The Conservative government has quietly given Canada's national police force and the federal border agency the authority to use and share information that was likely extracted through torture.
Newly disclosed records show Public Safety Minister Vic Toews issued the directives to the RCMP and the Canada Border Services Agency shortly after giving similar orders to Canada's spy service.
The government directives state that protection of life and property are the chief considerations when deciding on the use of information that may have been derived from torture.
They also outline instructions for deciding whether to share information when there is a "substantial risk" that doing so might result in someone in custody being abused.
CBC News contacted the public safety minister's office about the story, obtained by The Canadian Press, and asked if the government would use information obtained by torture.
"Our government does not condone the use of torture and certainly does not engage in it," said Julie Carmichael, the director of communications for Vic Toews. "The minister's directive is clear, the primary responsibility of Canadian security agencies is to protect Canadian life and property," she told CBC on Saturday. "At all times we abide by Canadian law." As key members of Canada's security apparatus, both the RCMP and border services agency have frequent and extensive dealings with foreign counterparts.
The directives are almost identical to one Toews sent last summer to the Canadian Security Intelligence Service — instructions that were roundly criticized by human rights advocates and opposition MPs as a violation of Canada's international obligations to prevent the brutalization of prisoners.
Each of the directives is based on a framework document — classified secret until now — that indicates the information-sharing principles apply to all federal agencies.
"The objective is to establish a coherent and consistent approach across the government of Canada in deciding whether or not to send information to, or solicit information from, a foreign entity when doing so may give rise to substantial risk of mistreatment of an individual," says the four-page framework.
Copies of the overarching principles and the Sept. 9, 2011, directives to the RCMP and border services agency were released to The Canadian Press under the Access to Information Act.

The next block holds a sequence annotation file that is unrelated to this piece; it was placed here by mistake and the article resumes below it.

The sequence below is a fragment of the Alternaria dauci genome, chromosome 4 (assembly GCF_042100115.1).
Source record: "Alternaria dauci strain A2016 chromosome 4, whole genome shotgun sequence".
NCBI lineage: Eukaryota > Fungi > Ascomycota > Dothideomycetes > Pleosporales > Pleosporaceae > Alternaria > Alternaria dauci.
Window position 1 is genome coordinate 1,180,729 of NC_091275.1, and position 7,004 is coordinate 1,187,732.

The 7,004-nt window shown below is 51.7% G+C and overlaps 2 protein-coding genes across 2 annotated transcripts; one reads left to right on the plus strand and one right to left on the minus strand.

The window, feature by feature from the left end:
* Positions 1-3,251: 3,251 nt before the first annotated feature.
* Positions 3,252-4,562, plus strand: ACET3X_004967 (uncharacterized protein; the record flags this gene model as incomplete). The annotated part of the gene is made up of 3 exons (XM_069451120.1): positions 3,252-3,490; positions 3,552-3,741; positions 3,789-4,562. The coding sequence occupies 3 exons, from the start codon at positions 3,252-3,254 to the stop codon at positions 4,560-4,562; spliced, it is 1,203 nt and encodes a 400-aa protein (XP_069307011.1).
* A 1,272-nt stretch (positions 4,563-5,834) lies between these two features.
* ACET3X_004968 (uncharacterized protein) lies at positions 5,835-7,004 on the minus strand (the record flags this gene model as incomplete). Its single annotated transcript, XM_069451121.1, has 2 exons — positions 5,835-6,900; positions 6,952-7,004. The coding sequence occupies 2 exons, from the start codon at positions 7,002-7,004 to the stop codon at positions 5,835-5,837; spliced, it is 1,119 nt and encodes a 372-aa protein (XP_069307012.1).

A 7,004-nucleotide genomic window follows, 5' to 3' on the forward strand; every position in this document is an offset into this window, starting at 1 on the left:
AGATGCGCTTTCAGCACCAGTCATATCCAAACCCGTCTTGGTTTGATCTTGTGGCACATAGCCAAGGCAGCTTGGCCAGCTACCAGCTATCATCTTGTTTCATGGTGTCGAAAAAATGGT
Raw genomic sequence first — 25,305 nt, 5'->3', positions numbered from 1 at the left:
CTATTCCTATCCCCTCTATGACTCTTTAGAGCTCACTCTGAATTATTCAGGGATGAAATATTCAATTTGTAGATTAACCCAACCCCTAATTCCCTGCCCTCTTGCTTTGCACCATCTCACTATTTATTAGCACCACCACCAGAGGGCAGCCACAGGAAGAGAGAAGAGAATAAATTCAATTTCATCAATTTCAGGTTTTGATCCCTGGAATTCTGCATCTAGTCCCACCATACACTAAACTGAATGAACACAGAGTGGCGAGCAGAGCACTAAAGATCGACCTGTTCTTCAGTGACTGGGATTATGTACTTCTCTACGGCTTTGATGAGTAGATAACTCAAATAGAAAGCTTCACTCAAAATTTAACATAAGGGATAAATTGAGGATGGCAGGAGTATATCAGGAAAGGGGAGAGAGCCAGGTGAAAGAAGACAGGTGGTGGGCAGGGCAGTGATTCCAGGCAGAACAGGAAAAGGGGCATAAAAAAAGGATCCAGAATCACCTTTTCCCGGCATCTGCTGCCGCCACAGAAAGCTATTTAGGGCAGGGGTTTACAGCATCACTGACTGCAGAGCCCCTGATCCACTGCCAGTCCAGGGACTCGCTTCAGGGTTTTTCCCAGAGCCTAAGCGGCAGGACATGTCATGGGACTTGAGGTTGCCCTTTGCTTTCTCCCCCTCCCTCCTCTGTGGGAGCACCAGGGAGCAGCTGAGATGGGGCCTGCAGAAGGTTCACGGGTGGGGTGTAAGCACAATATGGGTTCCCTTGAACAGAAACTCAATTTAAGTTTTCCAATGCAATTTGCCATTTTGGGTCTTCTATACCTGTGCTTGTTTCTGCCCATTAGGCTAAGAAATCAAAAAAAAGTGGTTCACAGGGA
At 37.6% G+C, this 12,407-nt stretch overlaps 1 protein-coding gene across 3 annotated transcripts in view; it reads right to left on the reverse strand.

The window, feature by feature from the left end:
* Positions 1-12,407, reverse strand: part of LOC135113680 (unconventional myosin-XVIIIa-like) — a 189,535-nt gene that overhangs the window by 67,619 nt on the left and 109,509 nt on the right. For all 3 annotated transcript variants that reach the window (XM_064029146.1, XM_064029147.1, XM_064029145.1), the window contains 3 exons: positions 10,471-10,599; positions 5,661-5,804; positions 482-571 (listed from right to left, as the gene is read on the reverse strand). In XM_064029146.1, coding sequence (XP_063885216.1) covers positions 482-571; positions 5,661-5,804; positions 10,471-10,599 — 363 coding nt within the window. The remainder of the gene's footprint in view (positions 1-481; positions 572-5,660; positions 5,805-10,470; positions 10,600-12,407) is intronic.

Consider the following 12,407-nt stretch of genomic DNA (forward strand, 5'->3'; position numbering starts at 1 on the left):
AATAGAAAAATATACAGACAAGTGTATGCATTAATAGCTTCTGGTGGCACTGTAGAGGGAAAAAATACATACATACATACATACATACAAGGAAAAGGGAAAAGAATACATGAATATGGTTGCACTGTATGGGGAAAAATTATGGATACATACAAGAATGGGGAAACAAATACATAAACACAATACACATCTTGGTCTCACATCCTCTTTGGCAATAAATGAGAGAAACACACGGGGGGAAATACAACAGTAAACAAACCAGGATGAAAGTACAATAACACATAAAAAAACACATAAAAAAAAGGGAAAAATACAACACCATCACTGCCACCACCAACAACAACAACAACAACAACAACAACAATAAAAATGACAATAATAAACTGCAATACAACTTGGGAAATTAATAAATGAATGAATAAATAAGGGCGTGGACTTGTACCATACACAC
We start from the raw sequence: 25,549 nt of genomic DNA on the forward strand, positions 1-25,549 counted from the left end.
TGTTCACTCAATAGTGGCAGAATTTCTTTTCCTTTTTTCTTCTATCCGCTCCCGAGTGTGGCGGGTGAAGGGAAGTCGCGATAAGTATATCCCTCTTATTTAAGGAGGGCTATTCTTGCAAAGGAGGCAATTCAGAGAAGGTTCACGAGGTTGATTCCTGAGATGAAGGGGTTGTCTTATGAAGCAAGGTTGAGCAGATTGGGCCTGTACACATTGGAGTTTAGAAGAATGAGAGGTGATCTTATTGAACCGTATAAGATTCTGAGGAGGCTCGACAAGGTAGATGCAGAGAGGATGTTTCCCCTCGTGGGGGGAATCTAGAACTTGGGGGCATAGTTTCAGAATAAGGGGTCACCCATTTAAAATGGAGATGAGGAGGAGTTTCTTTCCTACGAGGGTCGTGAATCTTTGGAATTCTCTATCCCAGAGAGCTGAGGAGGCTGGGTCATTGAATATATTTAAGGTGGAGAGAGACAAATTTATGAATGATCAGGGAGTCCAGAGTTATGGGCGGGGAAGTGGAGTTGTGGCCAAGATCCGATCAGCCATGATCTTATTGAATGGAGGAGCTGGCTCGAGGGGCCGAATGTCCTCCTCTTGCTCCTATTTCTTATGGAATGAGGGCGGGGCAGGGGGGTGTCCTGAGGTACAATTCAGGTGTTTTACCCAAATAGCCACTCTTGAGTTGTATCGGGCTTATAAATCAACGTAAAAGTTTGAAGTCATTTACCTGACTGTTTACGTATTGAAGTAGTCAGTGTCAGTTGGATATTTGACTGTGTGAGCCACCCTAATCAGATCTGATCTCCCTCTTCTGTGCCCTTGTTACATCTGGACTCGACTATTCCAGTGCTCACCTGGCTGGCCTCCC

As with the directive to CSIS, the instructions from Toews to the RCMP and the border agency apply to information sharing with foreign government agencies, militaries and international organizations.
They say Canada "does not condone the use of torture" and is party to international agreements that prohibit torture and other forms of cruel, inhuman, or degrading treatment or punishment.
The directives add that "terrorism is the top national security priority" of the government and it is essential that the RCMP and border agency maintain strong relationships with foreign entities and share information with them, as well as with domestic agencies.
They say that in "exceptional circumstances" the RCMP or border agency "may need to share the most complete information in its possession," including information foreign agencies likely obtained through torture, "in order to mitigate a serious risk of loss of life, injury, or substantial damage or destruction of property before it materializes."
"In such rare circumstances, ignoring such information solely because of its source would represent an unacceptable risk to public safety."
The directives say that in most cases the Canadian organizations are responsible for establishing internal approval processes that are "proportionate to the risks" in sharing information with foreign agencies.
They also spell out procedures for information sharing when the risk of torture is "substantial" — meaning a "personal, present and foreseeable risk" based on something more than "mere theory or speculation."
The decision must be referred to the RCMP commissioner or the border services agency president when there is a substantial risk that sending information to, or soliciting information from, a foreign agency would cause harm to someone — and it is unclear whether the risk can be managed by seeking assurances that the material won't be misused.
In deciding what to do, the agency head will consider factors including:
— The importance to Canada's security of sharing the information;
— The status of Canada's relationship with — and the human rights record of — the foreign agency;
— The rationale for believing that sharing the information would lead to torture;
— The proposed measures to lessen the risk, and the likelihood they will be successful — for instance, the agency's track record in complying with past assurances and the ability of its officials to make good on them;
— The views of Foreign Affairs and other agencies.
The directives say the RCMP commissioner or border services agency president can refer the decision to the public safety minister, who may give the green light to share the information only in accordance with the directive and Canada's legal obligations.